My Life is Just Starting at 40, and I’m Bringing the Heat

Jump! Take the leap. Heroine Sport Bra; Koral Activewear Leggings. Photo by Jason Riker

Last January I quit my job at Twitter.

It felt like a crazy, reckless move to leave one of the best companies in the world, but I needed a change. I was burned-out and down, and I wasn’t doing anyone any favors by staying put.

Since I was a little girl playing shop with my Barbie dolls, I’ve dreamed of working for myself and building my own business.

Instead of being the shopper, I was the shopkeeper, trying to upsell my customers hot-pink opera gloves that would perfectly match their faux fur capes.

And here I was faced with the biggest opportunity of my life: open a photography studio in New York City with my husband Jason Riker, a photographer who’s been working at his dream of shooting fashion for 25 years.

So I sold all of my Twitter stock options, and put my life savings toward this pipe dream because I believed in Jason’s talent and my business acumen, and in April we opened up Riker Studio in Clinton Hill, Brooklyn, and we made it into the perfect expression of us and what we’re about as people and artists: honesty, safety, love, creativity.

Our studio sanctuary at Riker Studio in Clinton Hill, Brooklyn

This process has not been easy, and I’ll tell you what: if you say you’re starting any sort of creative business start-up, the reaction of most people will be the following:

“Why would you open a photo studio? Every photographer I know is closing theirs.”
“You won’t make any money. You’ll be broke in 9 months.”
“You can’t make money from photography anymore.”

It’s funny how 20-something bros with shitty new apps and spreadsheets have VCs falling over themselves with funding, but if you’re a 40-year-old woman with 15 years of experience at the best technology companies in the world and say you’re starting a creative start-up, you’re thrown skepticism and unsolicited advice from almost all channels.

Punch harder. Photo: Jason Riker

Never mind that “content” or as I’d rather start calling it again, art, is the raison d’etre of the internet. If it weren’t for creative people making all of this free stuff, there would be nothing to watch, read, or think about.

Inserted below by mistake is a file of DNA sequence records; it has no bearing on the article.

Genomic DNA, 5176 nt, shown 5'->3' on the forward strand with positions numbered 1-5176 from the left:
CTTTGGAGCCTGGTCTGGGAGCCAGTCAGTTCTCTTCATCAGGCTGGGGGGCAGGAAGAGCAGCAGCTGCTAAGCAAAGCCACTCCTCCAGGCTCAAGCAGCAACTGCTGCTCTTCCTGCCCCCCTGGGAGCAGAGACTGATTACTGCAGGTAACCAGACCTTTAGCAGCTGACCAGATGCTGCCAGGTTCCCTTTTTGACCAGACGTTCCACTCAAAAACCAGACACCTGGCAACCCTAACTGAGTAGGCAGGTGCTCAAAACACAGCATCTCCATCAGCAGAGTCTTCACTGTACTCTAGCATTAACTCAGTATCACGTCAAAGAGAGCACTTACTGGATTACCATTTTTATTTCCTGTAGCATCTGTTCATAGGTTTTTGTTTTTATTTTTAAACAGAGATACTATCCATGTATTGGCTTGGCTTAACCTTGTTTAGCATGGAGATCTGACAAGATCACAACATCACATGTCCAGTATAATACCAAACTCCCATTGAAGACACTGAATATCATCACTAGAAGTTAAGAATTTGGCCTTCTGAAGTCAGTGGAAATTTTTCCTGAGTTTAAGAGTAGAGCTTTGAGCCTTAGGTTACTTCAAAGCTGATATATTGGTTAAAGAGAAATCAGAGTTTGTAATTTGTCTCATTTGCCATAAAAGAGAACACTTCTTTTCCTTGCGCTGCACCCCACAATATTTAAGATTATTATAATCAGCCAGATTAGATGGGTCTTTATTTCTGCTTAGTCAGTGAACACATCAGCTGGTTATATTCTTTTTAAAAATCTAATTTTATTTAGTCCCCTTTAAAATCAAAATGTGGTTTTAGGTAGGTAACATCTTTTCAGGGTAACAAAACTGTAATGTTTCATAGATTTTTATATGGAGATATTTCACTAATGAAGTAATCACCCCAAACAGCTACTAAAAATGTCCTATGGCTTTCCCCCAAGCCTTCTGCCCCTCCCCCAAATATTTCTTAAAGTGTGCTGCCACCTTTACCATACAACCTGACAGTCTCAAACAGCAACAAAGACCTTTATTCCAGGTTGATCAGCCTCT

This current trajectory that we’re on, where artists are expected to give away their work for free is broken.

I totally agree with everything that Kanye West has been tweeting about lately.

Dedicated and talented artists need to be able to make a decent living from their intellectual property — e.g. music, photography, writing, illustration, acting. Why should the distribution channels (Twitter, Facebook, Spotify, Apple Music, Medium) get rich while the artists are given pennies (or nothing!) for their work?

But I digress. I’m turning 40-years-old on Sunday.

This year scared the shit out of me. If you’d like the shit scared out of you too, I’d recommend trying to start a creative business in New York City, worrying about where your new clients will come from.

It’s all in the wrist and rhythm. Heroine Sport Bra; Koral Activewear leggings. Photo: Jason Riker

But I came out the other side of this intense fear, and I was able to heal myself and all of the old wounds of childhood (bullying, criticism, gas-lighting, body-shaming), and I’m unafraid now.

I know the measure of my powers, and I’m eager to add to the image of women in media and technology with my own brand of Ginger-ness.

To celebrate this new-found confidence, Jason and I shot these photos in the studio on Valentine’s Day 2016 while listening to Kanye’s The Life of Pablo and Lizzo’s Big Grrrl Small World while I did my dance and cardio and kickboxing routine I’ve been doing for the past three months.

I’m in the best shape of my life at 40, and I hope I can inspire other women and men who think that they’ve missed the boat, that it’s too late to dream and become someone they’ve always wanted to be.

Just dance. Koral Activewear Progression Bra + Ringer Leggings. Photo: Jason Riker

The studio might fail, and maybe the critics will be right, but it’s presumptuous to think we can predict the future.

I’m just going to keep dancing and see what happens.